I half-expected Niklas Kronwall to be protected, even though his contract and injury history make him pretty much unclaimable, so seeing him available is good.  Similarly, the Red Wings could have left Andreas Athanasiou unprotected to protect Darren Helm but didn’t.  So there were some good choices here.

Let’s come back to the goalies, though.

Yesterday the Arizona Coyotes and Calgary Flames made waves with the Coyotes sending veteran goalie Mike Smith to the Flames for a pick and a prospect.  At the time, I wondered how Ken Holland couldn’t have gotten a deal done to send Jimmy Howard to Calgary instead, as the Wings certainly could have asked for less, with the cleared cap space being the real acquisition for Detroit.  After all, Smith is two years older than Howard, signed for more money, and had worse stats than Howard last season.

One response was that Smith is seen as more durable than Howard.  While that’s possible, it’d be somewhat ridiculous, as Howard missed significant time last season but Smith missed half the year in 2015-16.

Another idea was that Calgary GM Brad Treliving specifically wanted Smith, as he was with the Coyotes when they signed him.  That’s always possible, but I find it hard to believe that familiarity was worth the higher price paid for Smith than the Wings would have to have asked for Howard.  Either Treliving did a disservice to the Flames by overpaying for a goalie or Ken Holland did a disservice to the Red Wings by not negotiating hard enough to trade Howard.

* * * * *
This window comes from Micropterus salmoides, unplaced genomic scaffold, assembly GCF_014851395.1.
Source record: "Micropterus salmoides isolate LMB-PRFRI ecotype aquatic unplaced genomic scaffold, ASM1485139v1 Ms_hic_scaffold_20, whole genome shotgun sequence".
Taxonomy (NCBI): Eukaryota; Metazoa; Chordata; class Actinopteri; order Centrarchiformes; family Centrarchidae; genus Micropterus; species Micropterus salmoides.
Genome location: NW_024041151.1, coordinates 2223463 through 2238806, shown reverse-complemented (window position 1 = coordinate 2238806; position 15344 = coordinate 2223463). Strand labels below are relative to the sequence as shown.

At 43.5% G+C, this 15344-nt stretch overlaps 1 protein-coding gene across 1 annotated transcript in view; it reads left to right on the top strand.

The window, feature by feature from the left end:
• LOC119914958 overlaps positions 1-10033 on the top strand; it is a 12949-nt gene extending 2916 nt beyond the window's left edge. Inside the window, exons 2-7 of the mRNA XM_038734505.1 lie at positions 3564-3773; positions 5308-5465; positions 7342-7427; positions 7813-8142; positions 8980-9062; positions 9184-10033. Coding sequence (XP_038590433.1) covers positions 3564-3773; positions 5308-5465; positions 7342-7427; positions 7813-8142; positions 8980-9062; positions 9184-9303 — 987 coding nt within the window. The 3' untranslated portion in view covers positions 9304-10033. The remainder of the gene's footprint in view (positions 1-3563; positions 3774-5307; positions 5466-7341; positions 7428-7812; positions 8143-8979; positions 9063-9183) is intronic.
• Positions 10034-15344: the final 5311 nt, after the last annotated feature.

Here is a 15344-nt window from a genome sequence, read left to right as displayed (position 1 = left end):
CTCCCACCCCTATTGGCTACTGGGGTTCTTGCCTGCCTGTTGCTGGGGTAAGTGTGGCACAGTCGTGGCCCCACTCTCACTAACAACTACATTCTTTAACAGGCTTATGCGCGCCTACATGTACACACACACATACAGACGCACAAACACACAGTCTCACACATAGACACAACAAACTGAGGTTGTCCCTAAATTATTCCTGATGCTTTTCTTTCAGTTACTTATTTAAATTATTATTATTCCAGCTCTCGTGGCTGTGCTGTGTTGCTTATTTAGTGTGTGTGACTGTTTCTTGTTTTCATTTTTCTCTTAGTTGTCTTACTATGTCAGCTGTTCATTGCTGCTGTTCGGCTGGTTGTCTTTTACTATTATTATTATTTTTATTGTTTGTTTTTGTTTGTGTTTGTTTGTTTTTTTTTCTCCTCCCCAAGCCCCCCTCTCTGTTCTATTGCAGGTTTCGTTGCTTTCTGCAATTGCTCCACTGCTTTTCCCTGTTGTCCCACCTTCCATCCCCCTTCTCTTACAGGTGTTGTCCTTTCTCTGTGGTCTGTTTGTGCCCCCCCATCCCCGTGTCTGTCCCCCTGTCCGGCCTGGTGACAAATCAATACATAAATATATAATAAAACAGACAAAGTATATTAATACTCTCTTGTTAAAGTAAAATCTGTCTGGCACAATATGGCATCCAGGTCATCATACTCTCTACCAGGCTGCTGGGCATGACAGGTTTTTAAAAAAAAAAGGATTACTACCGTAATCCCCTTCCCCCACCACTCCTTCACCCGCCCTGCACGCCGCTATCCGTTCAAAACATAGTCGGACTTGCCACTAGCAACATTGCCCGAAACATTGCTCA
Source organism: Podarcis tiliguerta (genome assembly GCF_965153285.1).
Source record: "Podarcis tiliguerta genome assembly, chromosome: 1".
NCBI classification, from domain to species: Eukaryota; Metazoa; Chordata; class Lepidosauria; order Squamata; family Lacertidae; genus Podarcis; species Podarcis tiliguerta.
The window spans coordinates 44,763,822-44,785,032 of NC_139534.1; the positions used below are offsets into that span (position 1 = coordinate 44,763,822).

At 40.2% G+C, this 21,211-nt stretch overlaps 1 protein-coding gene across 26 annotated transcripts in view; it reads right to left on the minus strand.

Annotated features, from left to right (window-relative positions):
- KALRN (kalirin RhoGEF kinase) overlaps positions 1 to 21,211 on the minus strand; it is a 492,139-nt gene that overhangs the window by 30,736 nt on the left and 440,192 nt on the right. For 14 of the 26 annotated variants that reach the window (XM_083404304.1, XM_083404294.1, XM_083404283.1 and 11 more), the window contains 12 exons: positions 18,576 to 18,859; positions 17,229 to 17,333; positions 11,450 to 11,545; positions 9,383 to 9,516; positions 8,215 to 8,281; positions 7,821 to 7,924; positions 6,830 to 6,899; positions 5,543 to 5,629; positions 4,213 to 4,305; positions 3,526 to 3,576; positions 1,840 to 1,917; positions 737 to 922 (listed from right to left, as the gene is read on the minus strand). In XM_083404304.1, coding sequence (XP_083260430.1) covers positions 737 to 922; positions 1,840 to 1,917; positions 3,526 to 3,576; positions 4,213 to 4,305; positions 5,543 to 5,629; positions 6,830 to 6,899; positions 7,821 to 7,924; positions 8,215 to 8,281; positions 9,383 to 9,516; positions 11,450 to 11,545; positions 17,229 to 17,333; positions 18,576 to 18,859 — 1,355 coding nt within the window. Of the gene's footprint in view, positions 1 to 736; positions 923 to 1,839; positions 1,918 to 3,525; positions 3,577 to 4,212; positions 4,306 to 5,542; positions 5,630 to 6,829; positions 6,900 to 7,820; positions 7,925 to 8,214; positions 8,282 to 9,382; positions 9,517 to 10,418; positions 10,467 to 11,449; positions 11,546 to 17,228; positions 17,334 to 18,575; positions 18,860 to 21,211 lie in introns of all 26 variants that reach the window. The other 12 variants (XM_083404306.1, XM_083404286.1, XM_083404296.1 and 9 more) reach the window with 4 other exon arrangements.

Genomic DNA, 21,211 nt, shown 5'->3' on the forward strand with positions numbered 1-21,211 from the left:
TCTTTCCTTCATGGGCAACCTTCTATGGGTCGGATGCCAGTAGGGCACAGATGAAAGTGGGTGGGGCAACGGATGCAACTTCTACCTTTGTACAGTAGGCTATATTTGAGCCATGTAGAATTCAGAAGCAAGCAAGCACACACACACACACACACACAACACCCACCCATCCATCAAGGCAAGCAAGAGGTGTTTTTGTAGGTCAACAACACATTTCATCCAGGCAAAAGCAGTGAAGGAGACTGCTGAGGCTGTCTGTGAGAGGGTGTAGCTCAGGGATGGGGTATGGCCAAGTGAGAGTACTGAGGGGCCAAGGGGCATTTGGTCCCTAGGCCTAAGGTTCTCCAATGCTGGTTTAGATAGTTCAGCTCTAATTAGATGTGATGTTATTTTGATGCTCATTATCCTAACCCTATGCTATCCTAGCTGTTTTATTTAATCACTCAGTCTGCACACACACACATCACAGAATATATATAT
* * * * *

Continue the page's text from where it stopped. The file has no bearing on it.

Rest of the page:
I’m also focusing on Howard here because we know the Flames traded for Smith and Howard is more like Smith than Mrazek is.  We have no idea what kind of deal it would have taken to move Mrazek to Calgary but we can guess what kind of deal would have gotten Howard there.

If Howard gets dealt yesterday, Mrazek gets protected today, and concerns about losing a goalie for nothing are gone.

I think it could have been avoided, but regardless the reason, the Red Wings hit yesterday’s deadline with two NHL goalies on their roster and could only protect one.

With that out of the way, some thoughts on protecting Howard over Mrazek…

There’s a lot of chatter that neither will be selected because there are better goalies available.  If that’s the case, I would think you try to slide Howard through because at 33 and with a $5.29 million cap hit and coming off an injury-filled season, it’s less likely that he gets claimed, just in case.

If there’s a deal in place to “guide” the Golden Knights towards picking a certain player, it doesn’t matter who you have unprotected.  That said, Ken Holland said he wasn’t going to do that.  Kenny has lied to us before, though.

Ignoring both of those, the reason to leave Mrazek unprotected is because you don’t care if you lose him.  For a team in the Red Wings’ position, that’s a mistake.  This team needs to get younger and cheaper, even if that means worse (which I think it arguable).  Shed bad contracts and look to the future.  You do that by protecting Mrazek, not Howard.

Protecting Howard over Mrazek feels like sacrificing youth for another playoff push.  It feels like the tie goes to the veteran.  It feels like the “Red Wings Way” that led to the end of the playoff streak and no long playoff runs in nearly a decade.

On Benching Mantha and Learning Lessons